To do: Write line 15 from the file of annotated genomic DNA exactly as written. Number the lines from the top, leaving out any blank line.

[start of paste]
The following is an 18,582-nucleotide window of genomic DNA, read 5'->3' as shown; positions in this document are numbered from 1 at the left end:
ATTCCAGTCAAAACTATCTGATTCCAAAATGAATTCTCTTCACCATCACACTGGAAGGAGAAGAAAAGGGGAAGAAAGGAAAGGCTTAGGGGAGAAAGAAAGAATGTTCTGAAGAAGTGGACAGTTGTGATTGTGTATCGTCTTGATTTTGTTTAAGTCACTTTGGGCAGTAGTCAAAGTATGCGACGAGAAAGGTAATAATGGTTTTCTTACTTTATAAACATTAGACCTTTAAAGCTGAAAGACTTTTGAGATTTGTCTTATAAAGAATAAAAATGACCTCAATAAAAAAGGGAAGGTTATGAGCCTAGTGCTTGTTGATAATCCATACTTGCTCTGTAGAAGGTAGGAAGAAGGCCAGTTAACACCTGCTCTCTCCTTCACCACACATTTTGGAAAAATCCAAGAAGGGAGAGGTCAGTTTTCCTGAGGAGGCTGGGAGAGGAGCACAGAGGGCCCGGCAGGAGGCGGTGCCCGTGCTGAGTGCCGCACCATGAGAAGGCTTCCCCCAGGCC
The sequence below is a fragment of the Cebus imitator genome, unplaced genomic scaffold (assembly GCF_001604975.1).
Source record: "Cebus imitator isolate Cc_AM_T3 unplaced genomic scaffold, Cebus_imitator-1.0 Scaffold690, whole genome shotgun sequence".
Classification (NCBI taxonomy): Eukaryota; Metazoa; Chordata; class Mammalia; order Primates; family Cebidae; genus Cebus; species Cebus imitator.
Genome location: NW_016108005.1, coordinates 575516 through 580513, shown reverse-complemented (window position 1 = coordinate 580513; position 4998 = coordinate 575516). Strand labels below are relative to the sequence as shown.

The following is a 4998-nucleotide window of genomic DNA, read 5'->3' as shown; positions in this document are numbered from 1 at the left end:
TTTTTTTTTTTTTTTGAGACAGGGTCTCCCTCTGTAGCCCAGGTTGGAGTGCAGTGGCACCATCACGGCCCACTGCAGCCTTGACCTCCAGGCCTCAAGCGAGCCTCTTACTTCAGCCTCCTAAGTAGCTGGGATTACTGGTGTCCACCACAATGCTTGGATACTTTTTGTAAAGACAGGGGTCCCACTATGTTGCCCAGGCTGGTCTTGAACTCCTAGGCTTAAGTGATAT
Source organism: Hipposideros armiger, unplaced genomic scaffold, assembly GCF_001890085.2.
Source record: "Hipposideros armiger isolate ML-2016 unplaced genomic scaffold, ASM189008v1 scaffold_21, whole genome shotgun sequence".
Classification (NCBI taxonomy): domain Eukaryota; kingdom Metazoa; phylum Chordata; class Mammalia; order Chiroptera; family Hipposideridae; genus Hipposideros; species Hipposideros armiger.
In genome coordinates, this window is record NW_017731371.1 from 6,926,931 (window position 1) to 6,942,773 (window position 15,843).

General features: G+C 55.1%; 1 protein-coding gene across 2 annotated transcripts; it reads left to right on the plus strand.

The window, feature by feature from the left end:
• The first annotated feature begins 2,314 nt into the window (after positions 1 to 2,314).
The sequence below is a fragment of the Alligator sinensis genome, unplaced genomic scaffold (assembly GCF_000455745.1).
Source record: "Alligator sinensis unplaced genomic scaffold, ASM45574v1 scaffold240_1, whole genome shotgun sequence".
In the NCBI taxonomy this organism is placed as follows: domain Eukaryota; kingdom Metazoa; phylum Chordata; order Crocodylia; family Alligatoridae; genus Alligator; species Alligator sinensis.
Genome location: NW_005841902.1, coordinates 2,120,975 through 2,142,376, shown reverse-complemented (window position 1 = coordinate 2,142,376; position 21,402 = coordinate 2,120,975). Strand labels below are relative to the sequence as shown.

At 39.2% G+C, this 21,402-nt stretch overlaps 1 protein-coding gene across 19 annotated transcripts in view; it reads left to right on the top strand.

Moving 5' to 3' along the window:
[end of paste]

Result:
• The first annotated feature begins 2,314 nt into the window (after positions 1 to 2,314).